Five things to Unlearn after Graduation: Suzy Welch, former editor of the Harvard Business Review, has some bad news for recent graduates; not everything learned in the warm cocoon of the academy is helpful, and can often backfire in the real world. In this two minute video, Ms Welch identifies five lessons graduating seniors have to UNLEARN immediately after college to be successful. Helpful advice before the first day on the job!
Grow Up Now, or else “30 is NOT the New 20” says clinical psychologist Meg Jay in a compelling TED Talk (14 minutes). Based on her experience working with patients under 30, Ms Jay says that too many 20 something’s wake up in their thirties to find that what should have been the launch pad for successful adulthood was just an “extended adolescence’ with potentially long term consequences that may be difficult, or impossible, to overcome. Share this one with every new college graduate (or parent of one) that you know. It may save a life.
The Importance of Making Your Bed: Then Navy Seal and Commander of Special Operations Command, and now Chancellor of the University of Texas System, Admiral William McRaven offered grads at the University of Texas at Austin some advice on changing the world, including not underestimating the number of people whose lives will be affected by theirs… and the importance of starting every day by making your bed properly (no kidding). Click here for the video and transcript of the Admiral’s talk which was featured on the WSJ editorial page as well. This one went viral!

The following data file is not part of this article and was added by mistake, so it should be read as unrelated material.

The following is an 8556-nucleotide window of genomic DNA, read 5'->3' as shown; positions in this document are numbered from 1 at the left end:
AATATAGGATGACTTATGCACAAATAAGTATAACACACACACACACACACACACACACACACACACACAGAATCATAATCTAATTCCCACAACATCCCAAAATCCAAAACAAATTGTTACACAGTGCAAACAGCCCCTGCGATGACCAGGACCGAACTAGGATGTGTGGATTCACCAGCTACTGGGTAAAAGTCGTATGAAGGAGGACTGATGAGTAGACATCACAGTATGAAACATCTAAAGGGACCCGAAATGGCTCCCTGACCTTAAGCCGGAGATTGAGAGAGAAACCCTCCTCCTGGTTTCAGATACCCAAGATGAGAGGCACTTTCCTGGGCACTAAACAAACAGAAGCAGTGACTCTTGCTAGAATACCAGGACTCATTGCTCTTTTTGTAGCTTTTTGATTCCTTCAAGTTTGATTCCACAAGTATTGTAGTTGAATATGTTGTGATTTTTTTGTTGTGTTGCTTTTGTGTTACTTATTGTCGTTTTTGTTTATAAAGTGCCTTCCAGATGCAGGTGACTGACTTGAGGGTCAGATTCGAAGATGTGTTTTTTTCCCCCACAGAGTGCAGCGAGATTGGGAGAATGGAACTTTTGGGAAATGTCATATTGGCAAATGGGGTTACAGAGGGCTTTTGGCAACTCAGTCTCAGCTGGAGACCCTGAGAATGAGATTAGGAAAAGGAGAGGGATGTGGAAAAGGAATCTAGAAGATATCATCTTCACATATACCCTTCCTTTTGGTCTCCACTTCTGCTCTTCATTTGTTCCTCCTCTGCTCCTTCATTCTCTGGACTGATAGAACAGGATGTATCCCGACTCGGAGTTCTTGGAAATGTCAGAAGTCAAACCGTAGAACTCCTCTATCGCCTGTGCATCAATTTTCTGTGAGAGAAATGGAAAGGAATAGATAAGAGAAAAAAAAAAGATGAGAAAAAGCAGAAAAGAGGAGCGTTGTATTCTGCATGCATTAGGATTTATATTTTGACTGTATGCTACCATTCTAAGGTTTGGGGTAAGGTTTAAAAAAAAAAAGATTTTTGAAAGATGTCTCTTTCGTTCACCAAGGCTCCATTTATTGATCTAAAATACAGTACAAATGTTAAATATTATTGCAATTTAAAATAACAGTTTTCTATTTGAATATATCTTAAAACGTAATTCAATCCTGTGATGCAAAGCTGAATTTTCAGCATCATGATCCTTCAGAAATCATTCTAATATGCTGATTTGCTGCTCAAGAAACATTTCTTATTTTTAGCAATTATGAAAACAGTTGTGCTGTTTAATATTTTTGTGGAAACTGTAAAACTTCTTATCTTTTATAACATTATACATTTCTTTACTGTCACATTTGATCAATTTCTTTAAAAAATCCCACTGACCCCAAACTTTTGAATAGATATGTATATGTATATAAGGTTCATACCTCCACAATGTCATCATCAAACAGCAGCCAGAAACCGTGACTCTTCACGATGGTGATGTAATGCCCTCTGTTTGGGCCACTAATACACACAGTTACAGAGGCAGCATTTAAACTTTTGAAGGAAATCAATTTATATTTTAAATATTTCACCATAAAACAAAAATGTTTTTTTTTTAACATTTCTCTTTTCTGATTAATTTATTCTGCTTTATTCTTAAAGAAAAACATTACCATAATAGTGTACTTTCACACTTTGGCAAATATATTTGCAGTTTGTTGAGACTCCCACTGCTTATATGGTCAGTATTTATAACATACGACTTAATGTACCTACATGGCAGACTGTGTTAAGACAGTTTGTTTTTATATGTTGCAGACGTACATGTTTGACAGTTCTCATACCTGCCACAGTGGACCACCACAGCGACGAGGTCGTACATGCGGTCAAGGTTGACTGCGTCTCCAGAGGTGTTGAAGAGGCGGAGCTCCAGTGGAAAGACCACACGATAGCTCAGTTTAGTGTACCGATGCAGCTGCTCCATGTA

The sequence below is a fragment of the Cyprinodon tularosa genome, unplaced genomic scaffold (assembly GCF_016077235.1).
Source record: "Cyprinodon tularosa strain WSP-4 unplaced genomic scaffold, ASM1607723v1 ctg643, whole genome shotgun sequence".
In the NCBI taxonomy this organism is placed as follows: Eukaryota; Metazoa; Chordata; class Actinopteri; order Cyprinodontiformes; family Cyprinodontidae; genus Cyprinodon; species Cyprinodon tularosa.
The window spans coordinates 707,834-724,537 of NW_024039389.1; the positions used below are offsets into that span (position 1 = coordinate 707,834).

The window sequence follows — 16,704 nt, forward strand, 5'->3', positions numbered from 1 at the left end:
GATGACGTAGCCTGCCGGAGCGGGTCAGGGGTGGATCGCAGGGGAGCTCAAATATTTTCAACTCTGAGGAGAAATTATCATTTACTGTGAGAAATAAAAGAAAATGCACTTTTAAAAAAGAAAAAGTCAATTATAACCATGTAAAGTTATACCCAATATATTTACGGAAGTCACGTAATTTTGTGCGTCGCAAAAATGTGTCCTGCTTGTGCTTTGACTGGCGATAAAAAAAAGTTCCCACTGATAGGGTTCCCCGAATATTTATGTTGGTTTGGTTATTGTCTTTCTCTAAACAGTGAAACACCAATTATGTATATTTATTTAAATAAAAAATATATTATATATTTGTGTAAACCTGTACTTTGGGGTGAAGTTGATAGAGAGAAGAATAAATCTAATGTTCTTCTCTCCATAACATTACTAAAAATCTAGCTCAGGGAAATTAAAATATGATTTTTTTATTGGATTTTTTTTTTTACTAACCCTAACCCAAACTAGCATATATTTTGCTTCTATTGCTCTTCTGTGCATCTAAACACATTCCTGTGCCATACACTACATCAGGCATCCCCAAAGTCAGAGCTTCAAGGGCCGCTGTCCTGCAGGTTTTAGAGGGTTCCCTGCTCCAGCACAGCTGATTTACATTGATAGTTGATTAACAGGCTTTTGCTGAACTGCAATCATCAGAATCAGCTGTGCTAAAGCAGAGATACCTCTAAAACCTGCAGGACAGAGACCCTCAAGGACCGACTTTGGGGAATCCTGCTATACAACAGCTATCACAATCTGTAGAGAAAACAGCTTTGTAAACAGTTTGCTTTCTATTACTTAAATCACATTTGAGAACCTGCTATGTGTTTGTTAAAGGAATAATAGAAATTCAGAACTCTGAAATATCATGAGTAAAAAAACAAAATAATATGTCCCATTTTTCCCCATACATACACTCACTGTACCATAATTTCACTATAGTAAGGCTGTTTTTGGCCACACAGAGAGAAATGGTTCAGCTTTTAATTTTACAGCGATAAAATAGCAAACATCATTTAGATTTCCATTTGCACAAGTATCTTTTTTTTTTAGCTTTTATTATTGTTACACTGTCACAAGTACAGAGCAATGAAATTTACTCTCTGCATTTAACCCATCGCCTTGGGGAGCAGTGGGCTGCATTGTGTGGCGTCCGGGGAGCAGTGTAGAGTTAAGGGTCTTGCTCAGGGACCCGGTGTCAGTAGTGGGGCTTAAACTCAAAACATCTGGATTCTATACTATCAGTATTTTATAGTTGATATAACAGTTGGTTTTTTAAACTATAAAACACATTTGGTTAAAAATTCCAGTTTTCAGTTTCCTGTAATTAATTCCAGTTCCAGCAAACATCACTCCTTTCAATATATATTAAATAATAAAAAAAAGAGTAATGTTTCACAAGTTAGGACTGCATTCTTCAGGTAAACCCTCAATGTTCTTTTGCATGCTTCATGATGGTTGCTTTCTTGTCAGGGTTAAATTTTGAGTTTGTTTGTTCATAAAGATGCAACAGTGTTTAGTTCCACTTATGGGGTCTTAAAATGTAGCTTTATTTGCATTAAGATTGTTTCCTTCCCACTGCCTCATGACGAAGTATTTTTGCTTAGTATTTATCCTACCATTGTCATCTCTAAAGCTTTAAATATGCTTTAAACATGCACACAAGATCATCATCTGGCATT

Are You Floating or Swimming? That’s the question that the late journalist Hunter S. Thompson once mused about in a letter to a friend who was asking Thompson’s advice about what goal to purse in life. Thompson, only 22 ,when he penned this letter in 1958, offered some advice worthy of a commencement speech itself in considering the ordering of one’s life; in particular that “a man who procrastinates in this choosing will inevitably have his choice made for him by circumstance.”
A Personal Recommendation: Most of what has been offered on this page is about what to do. If I may add my own advice, it is my observation that most of our decisions will be driven, consciously or otherwise by what we believe; and we each do have some control over that. To that end, I wish someone years ago had made me read Viktor Frankl’s masterpiece, “Man’s Search for Meaning” in which he shares what he learned, as a prisoner in WWII concentration camps. about the one thing you always have complete control over.
A Proper Understanding of How to Change The World
“When I was a young man, I wanted to change the world. I found it was difficult to change the world, so I tried to change my nation. When I found I couldn’t change the nation, I began to focus on my town. I couldn’t change the town and as an older man, I tried to change my family.
“Now, as an old man, I realize the only thing I can change is myself, and suddenly I realize that if long ago I had changed myself, I could have made an impact on my family. My family and I could have made an impact on our town. Their impact could have changed the nation and I could indeed have changed the world.”